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Malcolm Dawson, Head of Security, and Mark Bownass, Deputy Head of Security, with the Secured Environments plaque

University of Leeds receives Secured Environments accreditation

The University of Leeds has received the police-certified Secured Environments accreditation. To achieve the award organisations must demonstrate that they have adopted the six key principles for protecting themselves against crime. This achievement demonstrates the University’s strong and proven commitment to placing the safety of students, staff and visitors at the forefront of everything we do.

Operating on a large, 98-acre single site location just outside of the city centre presents the University with a complex set of challenges. The security team have adopted the six key principles of Secured Environments and maintain close working links with local partners such as West Yorkshire Police and Leeds City Council. This means that Security Services are able to proactively manage the safety of the people and property on campus.

“I would particularly like to thank those staff who worked tirelessly to achieve this award. Their excellent collaborative work was vital to our success.”

– Malcolm Dawson BEM, Head of Security

Malcolm Dawson BEM, Head of Security, said: “Receiving this award is a superb accolade. It reflects the high calibre of work done by all members of the Security Services to embed safety across the University. We are also extremely grateful for the support we received from members of the wider University community who helped participate in the accreditation process.

“I would particularly like to thank those staff who worked tirelessly to achieve this award. Their excellent collaborative work was vital to our success. Key members of the team were Mark Bownass, Deputy Head of Security; Andy Gordon-Platt, Crime Prevention Advisor; Ian Crawshaw, Security Training Officer; PC Rebecca Hurrell, our Police Higher Education Liaison Officer; Daniel Beekman, our Administrator; and Rebecca Damment-Vezzosi, Business Improvement Officer, who ably project managed the process. Throughout the entire accreditation we were also fully supported by Joanna Hynes, Deputy Director of Estates & Facilities Services.”

Dennis Hopper, Director of Campus Development, said: “This accreditation serves as a clear demonstration of the importance the University places on student, staff and visitor safety. I’m extremely proud of all the staff in the Security Services for the constant good work that this award recognises.”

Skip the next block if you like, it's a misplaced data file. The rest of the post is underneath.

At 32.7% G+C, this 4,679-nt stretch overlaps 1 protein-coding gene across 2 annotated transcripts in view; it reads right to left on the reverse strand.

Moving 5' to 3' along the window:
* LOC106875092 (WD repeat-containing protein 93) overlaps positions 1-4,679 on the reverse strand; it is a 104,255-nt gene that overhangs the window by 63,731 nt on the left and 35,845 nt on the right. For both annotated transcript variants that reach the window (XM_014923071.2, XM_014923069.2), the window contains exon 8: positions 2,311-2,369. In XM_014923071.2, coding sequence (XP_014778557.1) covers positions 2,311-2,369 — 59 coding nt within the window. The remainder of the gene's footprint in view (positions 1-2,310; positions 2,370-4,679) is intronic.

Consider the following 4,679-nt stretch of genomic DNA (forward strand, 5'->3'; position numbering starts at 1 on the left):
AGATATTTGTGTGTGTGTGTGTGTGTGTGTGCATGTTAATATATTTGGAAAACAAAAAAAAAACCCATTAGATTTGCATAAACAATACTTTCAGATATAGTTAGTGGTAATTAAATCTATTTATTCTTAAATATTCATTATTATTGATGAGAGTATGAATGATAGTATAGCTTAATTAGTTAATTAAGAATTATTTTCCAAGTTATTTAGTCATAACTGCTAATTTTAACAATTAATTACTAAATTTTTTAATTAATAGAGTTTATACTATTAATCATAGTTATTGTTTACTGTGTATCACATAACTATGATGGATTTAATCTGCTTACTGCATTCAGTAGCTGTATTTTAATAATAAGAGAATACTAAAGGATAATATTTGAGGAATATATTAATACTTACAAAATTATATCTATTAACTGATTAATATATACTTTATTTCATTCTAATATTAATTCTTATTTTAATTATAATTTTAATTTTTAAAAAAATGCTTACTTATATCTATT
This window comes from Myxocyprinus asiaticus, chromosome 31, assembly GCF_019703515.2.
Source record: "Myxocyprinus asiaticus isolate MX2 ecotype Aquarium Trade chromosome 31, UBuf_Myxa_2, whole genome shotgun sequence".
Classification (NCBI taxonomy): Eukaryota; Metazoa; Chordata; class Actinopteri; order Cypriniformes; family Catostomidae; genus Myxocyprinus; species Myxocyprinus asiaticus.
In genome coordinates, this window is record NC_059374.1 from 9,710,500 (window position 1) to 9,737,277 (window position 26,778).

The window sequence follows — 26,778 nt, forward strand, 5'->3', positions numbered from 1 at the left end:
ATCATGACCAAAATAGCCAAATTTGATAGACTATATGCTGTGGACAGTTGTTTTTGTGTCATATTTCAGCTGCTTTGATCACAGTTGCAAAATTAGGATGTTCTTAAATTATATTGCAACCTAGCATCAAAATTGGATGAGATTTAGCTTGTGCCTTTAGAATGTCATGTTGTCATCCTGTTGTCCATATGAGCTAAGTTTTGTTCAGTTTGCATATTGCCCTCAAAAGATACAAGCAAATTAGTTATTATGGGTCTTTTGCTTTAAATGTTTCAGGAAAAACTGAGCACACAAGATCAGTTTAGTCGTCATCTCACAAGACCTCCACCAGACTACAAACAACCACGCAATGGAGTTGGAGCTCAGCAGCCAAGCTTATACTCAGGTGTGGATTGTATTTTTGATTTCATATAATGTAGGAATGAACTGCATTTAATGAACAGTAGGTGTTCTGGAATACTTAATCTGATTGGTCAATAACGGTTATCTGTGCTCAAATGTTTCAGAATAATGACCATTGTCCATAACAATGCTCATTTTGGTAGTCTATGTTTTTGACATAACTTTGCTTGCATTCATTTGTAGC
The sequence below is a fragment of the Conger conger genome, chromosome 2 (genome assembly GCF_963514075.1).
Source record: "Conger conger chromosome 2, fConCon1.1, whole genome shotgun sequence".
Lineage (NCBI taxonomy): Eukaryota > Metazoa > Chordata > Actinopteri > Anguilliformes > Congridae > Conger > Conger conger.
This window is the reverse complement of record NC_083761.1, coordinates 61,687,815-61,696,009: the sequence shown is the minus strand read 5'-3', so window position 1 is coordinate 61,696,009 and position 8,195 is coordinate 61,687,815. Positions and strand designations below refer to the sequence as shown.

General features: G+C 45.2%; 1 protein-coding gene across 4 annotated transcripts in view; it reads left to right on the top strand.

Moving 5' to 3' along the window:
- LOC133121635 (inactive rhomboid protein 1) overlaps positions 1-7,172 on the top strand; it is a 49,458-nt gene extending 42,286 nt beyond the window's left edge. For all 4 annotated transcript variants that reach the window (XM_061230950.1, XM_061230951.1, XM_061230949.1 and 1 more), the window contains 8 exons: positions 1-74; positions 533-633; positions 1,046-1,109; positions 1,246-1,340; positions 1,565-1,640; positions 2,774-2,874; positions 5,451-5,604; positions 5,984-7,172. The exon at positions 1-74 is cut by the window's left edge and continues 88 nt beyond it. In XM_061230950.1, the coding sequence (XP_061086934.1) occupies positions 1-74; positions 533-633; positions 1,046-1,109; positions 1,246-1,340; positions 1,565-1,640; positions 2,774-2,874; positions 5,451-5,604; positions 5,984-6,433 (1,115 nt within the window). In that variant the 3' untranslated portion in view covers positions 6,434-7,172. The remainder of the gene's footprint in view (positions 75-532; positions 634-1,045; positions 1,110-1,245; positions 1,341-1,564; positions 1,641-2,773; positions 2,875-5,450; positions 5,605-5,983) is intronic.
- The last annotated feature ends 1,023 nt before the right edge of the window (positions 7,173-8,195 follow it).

The Secured Environment accreditation is valid for three years, confirming our approach to security is up to a police-certified standard. The Security Services will continue to work alongside colleagues from across the University to ensure that this remains the case.

Security Services leaving a helping hand flyer on an unattended iPad

Security giving you a helping hand

Security Services are starting a new campaign to give you a helping hand with keeping your property safe. From Monday 20 January, Security started to place new hand-shaped flyers on any unattended property in public spaces around campus to highlight the risk of opportunistic theft.

Whilst campus is generally a safe and secure space, it is also important to understand that there is always a risk of crime in a big city like Leeds and you need to take steps to protect yourself from it. You probably take your laptop and phone down to the library to study most days. If you leave them unattended to nip away for a coffee, then you could have lost hundreds if not thousands of pounds worth of items by the time you get back.

We’re hoping that if you come back to see one of our helping hands on your stuff, then you’ll realise it would’ve only taken seconds for it to have been stolen.

– Andy Gordon-Platt, Crime Prevention Advisor

Andy Gordon-Platt, the University’s Crime Prevention Advisor, came up with the concept for the ‘helping hand’, “The police had a similar anti-burglary campaign a few years ago. I thought that a version of this could make a real impact on reducing opportunistic theft within our public spaces. We’re hoping that if you come back to see one of our helping hands on your stuff, then you’ll realise it would’ve only taken seconds for it to have been stolen. With our officers’ regular uniformed patrols of campus, students are also able to ask questions about how they can best protect their property.”

If you want to know more about security on campus and how to keep yourself and your property safe, then why not visit the Security drop-in sessions in the LUU Foyer? They’re 11am – 2pm, Tuesdays and Thursdays and you’ll be able to speak with the Police Higher Education Liaison Officer, PC Becky Hurrell, the Crime Prevention Advisor, Andy Gordon-Platt, and the on-duty operations manager. For further information and advice, visit leeds.ac.uk/security.